Some pundits have noted that 60-40 isn't everything, that some senators will break with their party. This is true, but I don't for a minute believe that it will be remotely equal. Republicans have several senators that might break with their party against a filibuster. The Democrats, however, are lacking in candidates who will break with their party to support a filibuster, with the possible exception of Lieberman for War on Terror issues. There's an expanded field of Democrats who might not support their party on this issue or that, but I doubt that they'll support a filibuster against it.

One side note: whoever wins the White House, we're going to have at least one vacant Senate seat. McCain's seat will be vacated if he wins, and Obama's and Biden's if they win. While I haven't verified the laws, the former two states have Democrats as governors, so it seems likely that they will appoint like to the Senate. Delaware currently has a Dem governor, but the seat is up for election, with another Dem the prohibitive favorite, which is all a roundabout way of saying that the appointment here would also be a Dem.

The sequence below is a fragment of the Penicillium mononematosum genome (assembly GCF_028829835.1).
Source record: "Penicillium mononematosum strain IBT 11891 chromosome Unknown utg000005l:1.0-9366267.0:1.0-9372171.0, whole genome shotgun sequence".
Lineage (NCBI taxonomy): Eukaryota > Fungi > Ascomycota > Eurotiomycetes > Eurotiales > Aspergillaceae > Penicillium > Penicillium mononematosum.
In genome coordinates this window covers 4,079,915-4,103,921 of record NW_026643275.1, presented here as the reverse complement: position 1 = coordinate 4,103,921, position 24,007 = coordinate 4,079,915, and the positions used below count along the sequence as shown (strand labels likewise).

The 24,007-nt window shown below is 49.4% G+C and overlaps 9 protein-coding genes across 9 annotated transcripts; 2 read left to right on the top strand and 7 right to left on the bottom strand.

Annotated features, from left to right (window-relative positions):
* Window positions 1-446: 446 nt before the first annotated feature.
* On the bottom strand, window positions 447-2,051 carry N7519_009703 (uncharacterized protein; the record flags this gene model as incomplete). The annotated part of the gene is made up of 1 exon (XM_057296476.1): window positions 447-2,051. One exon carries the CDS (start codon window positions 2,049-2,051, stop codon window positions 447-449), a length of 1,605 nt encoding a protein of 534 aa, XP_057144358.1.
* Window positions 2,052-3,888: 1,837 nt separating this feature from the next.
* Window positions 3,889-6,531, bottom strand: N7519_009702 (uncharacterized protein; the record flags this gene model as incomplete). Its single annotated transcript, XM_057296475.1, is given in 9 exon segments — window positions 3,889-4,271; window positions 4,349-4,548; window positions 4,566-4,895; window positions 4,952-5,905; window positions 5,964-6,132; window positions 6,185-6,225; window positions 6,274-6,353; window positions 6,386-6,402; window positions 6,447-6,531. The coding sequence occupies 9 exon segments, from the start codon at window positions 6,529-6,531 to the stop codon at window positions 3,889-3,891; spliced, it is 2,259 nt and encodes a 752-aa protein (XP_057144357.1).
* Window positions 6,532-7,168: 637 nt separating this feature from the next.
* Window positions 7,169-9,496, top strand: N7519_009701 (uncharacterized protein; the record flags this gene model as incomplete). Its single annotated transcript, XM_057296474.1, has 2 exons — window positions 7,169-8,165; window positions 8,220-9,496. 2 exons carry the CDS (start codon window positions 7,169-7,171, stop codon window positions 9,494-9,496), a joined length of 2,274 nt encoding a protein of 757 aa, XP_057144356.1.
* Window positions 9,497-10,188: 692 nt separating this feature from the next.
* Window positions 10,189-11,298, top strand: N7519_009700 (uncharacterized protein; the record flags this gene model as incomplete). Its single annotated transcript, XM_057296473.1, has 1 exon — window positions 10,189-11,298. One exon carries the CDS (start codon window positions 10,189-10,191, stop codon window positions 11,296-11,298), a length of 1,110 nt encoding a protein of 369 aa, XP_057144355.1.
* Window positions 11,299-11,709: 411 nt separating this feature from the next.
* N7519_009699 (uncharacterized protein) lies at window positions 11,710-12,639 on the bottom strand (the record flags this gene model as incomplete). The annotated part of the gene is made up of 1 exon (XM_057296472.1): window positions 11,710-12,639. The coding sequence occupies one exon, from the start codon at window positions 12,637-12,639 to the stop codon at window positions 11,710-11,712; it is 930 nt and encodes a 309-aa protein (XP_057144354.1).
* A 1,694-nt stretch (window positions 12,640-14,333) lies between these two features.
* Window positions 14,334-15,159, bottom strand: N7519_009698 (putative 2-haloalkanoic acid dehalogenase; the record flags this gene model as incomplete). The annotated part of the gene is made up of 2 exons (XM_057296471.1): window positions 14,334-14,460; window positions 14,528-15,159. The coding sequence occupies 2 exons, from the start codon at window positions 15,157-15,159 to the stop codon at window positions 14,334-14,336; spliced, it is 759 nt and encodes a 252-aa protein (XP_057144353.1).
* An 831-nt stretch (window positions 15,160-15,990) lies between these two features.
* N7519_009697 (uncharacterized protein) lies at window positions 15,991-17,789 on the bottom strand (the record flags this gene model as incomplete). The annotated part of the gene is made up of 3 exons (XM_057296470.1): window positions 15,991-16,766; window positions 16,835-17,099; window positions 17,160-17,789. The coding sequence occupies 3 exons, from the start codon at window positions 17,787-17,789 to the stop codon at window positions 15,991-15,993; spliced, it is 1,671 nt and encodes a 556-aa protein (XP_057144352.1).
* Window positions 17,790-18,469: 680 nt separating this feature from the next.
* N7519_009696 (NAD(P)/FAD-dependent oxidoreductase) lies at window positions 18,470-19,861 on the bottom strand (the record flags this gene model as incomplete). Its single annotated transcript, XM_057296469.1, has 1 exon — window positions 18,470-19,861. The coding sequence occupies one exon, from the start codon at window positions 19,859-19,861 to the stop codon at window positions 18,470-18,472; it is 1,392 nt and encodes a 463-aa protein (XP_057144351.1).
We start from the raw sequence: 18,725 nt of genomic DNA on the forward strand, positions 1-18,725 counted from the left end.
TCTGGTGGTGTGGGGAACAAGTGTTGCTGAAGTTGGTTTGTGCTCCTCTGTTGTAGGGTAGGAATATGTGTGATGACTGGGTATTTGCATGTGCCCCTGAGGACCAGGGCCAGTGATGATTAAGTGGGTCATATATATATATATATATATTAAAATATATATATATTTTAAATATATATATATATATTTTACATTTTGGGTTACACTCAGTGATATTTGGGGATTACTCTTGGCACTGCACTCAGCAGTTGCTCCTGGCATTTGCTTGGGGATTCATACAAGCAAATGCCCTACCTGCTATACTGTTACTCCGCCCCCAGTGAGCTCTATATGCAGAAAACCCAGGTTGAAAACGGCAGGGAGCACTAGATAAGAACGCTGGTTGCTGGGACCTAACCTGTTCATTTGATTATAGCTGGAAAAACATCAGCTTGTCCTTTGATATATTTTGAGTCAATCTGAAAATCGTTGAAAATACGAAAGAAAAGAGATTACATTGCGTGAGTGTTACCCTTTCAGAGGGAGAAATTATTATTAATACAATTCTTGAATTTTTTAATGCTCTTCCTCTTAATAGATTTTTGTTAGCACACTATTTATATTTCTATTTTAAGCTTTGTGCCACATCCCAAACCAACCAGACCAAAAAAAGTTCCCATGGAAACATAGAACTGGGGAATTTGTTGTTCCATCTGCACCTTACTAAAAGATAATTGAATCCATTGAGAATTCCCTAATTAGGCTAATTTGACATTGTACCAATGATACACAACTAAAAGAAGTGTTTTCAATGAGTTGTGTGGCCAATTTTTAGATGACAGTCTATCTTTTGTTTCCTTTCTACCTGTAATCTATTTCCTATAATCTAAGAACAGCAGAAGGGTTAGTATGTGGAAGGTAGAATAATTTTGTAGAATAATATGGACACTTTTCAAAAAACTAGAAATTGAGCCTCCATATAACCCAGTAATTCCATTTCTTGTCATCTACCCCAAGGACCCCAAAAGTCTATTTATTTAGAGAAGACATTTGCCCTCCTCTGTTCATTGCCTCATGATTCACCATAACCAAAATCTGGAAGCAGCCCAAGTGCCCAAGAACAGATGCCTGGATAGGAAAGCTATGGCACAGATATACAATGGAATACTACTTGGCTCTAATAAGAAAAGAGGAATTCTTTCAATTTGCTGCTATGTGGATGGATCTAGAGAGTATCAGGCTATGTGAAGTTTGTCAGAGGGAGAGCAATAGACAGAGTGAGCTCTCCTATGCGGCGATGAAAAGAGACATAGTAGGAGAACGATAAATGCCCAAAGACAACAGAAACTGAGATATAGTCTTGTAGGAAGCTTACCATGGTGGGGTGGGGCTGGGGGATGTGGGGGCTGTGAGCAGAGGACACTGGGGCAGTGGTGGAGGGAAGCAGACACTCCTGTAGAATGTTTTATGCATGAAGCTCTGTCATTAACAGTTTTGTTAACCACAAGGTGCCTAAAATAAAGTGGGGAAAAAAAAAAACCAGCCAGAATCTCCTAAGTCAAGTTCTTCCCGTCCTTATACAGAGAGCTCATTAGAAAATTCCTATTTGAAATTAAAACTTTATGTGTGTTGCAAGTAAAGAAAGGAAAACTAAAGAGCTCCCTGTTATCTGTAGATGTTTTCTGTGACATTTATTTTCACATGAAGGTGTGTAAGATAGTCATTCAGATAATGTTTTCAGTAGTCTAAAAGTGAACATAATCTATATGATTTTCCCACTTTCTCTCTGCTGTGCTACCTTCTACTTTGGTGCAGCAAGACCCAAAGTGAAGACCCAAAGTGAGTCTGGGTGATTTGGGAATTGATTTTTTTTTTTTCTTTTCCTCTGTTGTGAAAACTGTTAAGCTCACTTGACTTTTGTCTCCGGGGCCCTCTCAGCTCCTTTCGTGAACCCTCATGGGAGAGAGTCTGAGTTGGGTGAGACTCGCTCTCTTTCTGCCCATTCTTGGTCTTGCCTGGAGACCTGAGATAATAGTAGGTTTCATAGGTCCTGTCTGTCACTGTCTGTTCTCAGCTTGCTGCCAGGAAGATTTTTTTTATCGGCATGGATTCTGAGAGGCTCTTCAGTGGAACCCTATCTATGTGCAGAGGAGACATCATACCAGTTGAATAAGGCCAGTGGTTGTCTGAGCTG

Looking ahead to the 2010 elections, the Republicans have little hope to take back the chamber. Possible targets for pickup include Colorado, Nevada, Arkansas, North Dakota, and Indiana, but as you move across the list, a retirement becomes more necessary to Republican chances. Unless 2010 is a horrible year for Democrats, Republicans don't hold a glimmer of hope until 2012, and, right now, I don't think the Republicans will take back the chamber until the 2014 elections at the earliest.


Wednesday, October 22, 2008

World Series

How's this for an off-the-wall series prediction: Brad Lidge has gone all season and the first two rounds of the playoffs without a blown save; he keeps that intact until game 7, when he blows a lead and the series in the bottom of the ninth.

As far as more straightforward predictions go, Rays in 6 or 7.

Update: I checked out the write-up of the Diamond Mind simulation on ESPN, and noticed something odd. While the Rays had a fairly predictable distribution of results (a six-game win most likely, followed by seven and five, with four bringing up the rear), the Phillies' was ... odd. It had a sweep as their most likely method of series victory, followed by five games, then six, and then a big dropoff to seven. Rounding to the nearest whole percent, those odds were 11, 9, 7, and 2 percent, respectively. If you reverse that, it would make sense, with a seven-game victry being the most probable, and a sweep being quite unlikely. It makes me wonder if they messed up the graphic.


Thursday, October 09, 2008

Only a Partial Re-Pick This Year

Since I know you're all waiting for my pick before placing your bet (the other way), I'm going with Phillies over Dodgers in the NLCS. As the Rays were my pick to represent the AL in the World Series, I'm sticking with them.